Many people dream of working for themselves, being their own boss, and having the freedom to only take on clients and projects they love.
What they don’t realize, though, is that there is a huge difference between building a business and being self-employed.
Business owners scale their income. Self-employed people trade dollars for hours.
Business owners leverage the skills and talents of others. Self-employed people rely only on their own skills.
Discouraged yet? Don’t be. Every business owner started out self-employed. Just don’t stay there. These tips will help you build a sustainable business instead of just another job.
Don’t Try to Do It All Yourself
Building a sustainable business requires that you leverage the talents and time of others. While it might seem cost-effective to simply do everything yourself—especially in the start-up phase when you likely have more time than money—it’s a path to burnout and stress.
You can start your house cleaning business yourself by doing all the cleaning, but your long-term goal should be to hire people to do the cleaning for you. Your job as a business owner is to visualize, plan, and delegate. This is how you grow a business. Consider this… if you continue to do all the cleaning yourself, you:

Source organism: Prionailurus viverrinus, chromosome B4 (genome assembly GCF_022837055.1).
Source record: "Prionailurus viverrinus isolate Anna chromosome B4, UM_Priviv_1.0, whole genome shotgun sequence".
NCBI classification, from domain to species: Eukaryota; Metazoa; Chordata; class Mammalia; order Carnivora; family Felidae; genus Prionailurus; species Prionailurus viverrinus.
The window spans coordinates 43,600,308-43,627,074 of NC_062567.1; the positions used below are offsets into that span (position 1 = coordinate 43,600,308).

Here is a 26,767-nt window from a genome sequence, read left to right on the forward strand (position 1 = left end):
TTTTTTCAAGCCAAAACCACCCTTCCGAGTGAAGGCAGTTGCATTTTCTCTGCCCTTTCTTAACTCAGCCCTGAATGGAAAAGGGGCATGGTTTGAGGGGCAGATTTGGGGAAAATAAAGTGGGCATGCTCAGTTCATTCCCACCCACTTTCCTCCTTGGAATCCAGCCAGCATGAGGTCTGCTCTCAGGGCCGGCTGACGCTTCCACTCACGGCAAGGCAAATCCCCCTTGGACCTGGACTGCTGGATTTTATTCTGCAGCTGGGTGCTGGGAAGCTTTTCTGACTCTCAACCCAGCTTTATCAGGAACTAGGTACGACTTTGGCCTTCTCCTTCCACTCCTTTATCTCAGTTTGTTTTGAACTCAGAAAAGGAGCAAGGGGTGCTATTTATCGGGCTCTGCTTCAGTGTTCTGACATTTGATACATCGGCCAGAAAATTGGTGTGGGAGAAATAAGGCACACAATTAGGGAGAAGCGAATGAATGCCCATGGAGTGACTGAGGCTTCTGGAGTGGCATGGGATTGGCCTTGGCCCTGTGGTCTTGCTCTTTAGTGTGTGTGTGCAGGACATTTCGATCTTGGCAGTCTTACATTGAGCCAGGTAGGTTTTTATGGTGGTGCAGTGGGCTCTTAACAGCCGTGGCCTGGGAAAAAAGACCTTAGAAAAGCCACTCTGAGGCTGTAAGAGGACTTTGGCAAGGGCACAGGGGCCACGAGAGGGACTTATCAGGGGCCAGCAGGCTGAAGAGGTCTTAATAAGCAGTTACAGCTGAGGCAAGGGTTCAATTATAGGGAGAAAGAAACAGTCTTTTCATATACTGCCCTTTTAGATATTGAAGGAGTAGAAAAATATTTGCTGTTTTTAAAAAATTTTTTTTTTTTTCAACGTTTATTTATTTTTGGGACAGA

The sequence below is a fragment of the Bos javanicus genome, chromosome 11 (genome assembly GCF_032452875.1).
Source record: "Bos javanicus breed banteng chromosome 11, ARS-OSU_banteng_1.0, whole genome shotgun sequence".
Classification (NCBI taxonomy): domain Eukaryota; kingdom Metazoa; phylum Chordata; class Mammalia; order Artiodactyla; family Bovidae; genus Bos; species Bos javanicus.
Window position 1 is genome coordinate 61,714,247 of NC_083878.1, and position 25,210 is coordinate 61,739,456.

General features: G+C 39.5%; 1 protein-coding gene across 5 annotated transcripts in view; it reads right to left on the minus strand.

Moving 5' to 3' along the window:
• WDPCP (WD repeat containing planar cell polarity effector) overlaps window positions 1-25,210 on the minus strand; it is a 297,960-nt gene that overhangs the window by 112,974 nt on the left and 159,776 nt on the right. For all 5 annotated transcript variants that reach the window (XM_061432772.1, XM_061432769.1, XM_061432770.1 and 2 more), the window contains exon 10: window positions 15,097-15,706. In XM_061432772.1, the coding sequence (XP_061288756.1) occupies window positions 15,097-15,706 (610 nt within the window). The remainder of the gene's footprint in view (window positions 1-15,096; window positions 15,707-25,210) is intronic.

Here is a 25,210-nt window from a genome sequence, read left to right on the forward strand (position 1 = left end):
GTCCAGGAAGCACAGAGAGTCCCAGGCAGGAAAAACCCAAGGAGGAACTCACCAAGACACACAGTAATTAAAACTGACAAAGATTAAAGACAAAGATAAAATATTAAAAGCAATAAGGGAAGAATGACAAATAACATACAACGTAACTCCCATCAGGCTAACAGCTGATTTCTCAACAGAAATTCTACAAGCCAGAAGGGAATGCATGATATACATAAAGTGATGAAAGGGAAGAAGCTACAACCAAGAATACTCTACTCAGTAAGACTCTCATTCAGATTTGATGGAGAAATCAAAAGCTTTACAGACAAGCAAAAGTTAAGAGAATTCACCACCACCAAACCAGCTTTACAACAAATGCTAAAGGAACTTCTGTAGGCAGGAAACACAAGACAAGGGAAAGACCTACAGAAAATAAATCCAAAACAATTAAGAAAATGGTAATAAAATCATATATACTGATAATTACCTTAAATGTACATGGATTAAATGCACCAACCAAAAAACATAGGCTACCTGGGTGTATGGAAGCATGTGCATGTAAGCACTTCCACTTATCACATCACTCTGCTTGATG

- Never earn more than the number of houses you can clean in a day
- Risk personal injury preventing you from earning
- Don’t have the capacity to earn while you take time off
Separate your tasks into those that you love and are especially suited for (such as marketing) and those you dislike and aren’t good at (like the accounting). Then make a solid plan to get those that you aren’t good at off your list of things to do. If you feel like you can’t afford to outsource it all right now, start with what you tend to procrastinate the most on, even if it’s just a few hours each month.
Don’t Allow Yourself to Work All the Time
The trouble with working at home is that you live at work. And that means there’s no clear line in the sand between your work day and your home life.